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The Reign of ‘Marry your Rapist’ Legislation

[TW: This article references sensitive topics, including r*pe, sexual assault and suicide]

For most global citizens, the idea of ‘marry your rapist’ legislation being upheld in a court of law is an alien one. ‘Marry your rapist’ legislation grants accused rapists the opportunity to evade incarceration through the marriage between themselves and their accuser.[1] There are currently 20 countries around the world that uphold such legislation.[2]

Image 1: Information retrieved from Business Mirror.[6]

The overturning of rape charges through marriage varies between each country, but ultimately such legislation holds one purpose: ensuring that sexual abusers are not held accountable. For example, in Russia, legislation permits statutory rape (where the victim is below 16) to be legally valid when the abuser and rape survivor are wed.[3] In Thailand, marriage is deemed a reasonable settlement of rape so long as the court and the rape survivor consent to the wedding.[4] Alternatively, in Kuwait, the expungement of a rape charge is granted when the guardian of the rape survivor provides their signature.[5]

Many people are often perplexed as to why rape survivors would agree to marry their rapist or be forced to by their families. It is often due to the entrenched cultural stigmatization of women who have sex before marriage or are raped. Rape survivors are labelled as ‘unmarriageable’ in some countries, which is frequently linked back to deep-seeded patriarchal attitudes.[7] It is not uncommon for family members to view rape survivors as ‘impure’. Therefore, guardians often believe that the marriage between their child and the accused will prevent their child from becoming a social outcast in the community.[8] Ultimately “it becomes a matter of shame for the woman when the neighbourhood and her relatives find out she has been raped”.[9] Such damaging beliefs are responsible for the entrapment of women in marriages to their rapist.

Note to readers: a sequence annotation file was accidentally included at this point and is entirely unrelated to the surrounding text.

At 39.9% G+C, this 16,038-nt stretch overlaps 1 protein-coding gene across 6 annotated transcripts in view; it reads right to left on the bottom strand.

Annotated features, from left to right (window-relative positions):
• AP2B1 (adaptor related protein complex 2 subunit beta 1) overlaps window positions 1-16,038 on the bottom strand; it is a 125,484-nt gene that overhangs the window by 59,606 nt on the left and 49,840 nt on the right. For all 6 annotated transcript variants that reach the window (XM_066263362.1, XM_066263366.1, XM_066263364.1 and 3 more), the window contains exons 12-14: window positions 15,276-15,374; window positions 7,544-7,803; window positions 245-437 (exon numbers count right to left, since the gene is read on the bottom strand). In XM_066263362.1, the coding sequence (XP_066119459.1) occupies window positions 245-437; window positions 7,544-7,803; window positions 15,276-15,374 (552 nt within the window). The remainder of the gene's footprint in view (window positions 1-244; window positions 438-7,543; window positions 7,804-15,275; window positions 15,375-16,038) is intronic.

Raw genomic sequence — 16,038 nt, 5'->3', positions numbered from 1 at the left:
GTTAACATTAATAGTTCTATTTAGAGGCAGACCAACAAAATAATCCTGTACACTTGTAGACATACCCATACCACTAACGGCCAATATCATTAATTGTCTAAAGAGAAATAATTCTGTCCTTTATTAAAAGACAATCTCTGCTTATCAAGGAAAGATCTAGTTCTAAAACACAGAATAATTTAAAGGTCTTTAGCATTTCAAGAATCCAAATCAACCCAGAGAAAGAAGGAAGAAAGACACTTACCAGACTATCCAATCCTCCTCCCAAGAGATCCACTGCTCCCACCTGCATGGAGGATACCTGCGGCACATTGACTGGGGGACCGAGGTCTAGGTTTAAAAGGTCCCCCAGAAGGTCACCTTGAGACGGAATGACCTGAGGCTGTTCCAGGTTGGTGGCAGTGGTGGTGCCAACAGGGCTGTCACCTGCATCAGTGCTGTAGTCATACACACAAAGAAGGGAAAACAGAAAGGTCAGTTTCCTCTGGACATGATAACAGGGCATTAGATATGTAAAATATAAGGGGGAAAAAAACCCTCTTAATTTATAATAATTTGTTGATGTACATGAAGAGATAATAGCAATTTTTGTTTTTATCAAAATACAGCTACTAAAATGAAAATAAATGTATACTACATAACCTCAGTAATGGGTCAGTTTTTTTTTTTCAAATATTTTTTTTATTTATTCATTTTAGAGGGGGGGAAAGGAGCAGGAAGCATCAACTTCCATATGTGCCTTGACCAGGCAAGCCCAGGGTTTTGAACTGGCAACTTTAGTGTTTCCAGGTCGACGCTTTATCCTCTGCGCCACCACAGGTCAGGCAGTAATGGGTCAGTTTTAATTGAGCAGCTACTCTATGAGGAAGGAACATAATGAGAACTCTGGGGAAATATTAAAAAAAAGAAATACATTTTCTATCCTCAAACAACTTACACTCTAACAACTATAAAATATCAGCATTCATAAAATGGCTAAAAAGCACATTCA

Moreover, the entrenched social norm that one should marry their rapist is not merely endorsed by the general population in many countries, but is also supported by the courts.[10] Courts in India often grant a ‘get out of jail’ card to accused rapists when the marriage between themselves and the accuser takes place, prompting the dismissal of hundreds of rape cases.[11] Law enforcement agencies who work with families of rape survivors to orchestrate the marriage between the accused and the accuser argue that they are acting in the best interest of the rape survivor, especially in instances concerning a minor or pregnancy. High courts in India have been shown to frequently accept the argument that the marriage between the accused rapist and rape survivor is necessary for the woman’s welfare.[12] Ultimately, these ‘behind the scenes’ settlements contribute to the 27% conviction rate for rape offences in India, despite the death penalty being the punishment for such a crime.[13]